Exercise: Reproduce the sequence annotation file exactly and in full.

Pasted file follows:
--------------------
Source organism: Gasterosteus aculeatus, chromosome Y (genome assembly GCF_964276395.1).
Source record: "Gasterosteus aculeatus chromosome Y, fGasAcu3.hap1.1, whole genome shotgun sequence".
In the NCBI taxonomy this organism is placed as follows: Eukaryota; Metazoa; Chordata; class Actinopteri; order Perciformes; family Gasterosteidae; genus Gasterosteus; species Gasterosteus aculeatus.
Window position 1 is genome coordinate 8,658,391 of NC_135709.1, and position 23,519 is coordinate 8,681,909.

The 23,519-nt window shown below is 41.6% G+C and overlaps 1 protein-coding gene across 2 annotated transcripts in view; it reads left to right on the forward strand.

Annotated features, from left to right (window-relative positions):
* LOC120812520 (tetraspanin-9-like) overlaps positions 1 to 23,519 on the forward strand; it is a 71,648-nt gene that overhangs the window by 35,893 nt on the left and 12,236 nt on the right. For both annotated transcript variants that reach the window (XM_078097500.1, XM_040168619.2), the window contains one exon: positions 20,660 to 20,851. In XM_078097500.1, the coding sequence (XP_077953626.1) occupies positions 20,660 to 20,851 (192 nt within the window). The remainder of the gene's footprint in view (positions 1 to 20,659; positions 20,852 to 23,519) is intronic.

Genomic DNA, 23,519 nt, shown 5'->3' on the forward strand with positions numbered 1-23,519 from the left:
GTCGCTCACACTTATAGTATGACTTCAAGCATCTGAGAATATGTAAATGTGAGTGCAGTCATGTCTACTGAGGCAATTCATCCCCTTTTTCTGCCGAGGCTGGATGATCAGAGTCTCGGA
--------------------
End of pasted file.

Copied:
Source organism: Gasterosteus aculeatus, chromosome Y (genome assembly GCF_964276395.1).
Source record: "Gasterosteus aculeatus chromosome Y, fGasAcu3.hap1.1, whole genome shotgun sequence".
In the NCBI taxonomy this organism is placed as follows: Eukaryota; Metazoa; Chordata; class Actinopteri; order Perciformes; family Gasterosteidae; genus Gasterosteus; species Gasterosteus aculeatus.
Window position 1 is genome coordinate 8,658,391 of NC_135709.1, and position 23,519 is coordinate 8,681,909.

The 23,519-nt window shown below is 41.6% G+C and overlaps 1 protein-coding gene across 2 annotated transcripts in view; it reads left to right on the forward strand.

Annotated features, from left to right (window-relative positions):
* LOC120812520 (tetraspanin-9-like) overlaps positions 1 to 23,519 on the forward strand; it is a 71,648-nt gene that overhangs the window by 35,893 nt on the left and 12,236 nt on the right. For both annotated transcript variants that reach the window (XM_078097500.1, XM_040168619.2), the window contains one exon: positions 20,660 to 20,851. In XM_078097500.1, the coding sequence (XP_077953626.1) occupies positions 20,660 to 20,851 (192 nt within the window). The remainder of the gene's footprint in view (positions 1 to 20,659; positions 20,852 to 23,519) is intronic.

Genomic DNA, 23,519 nt, shown 5'->3' on the forward strand with positions numbered 1-23,519 from the left:
GTCGCTCACACTTATAGTATGACTTCAAGCATCTGAGAATATGTAAATGTGAGTGCAGTCATGTCTACTGAGGCAATTCATCCCCTTTTTCTGCCGAGGCTGGATGATCAGAGTCTCGGA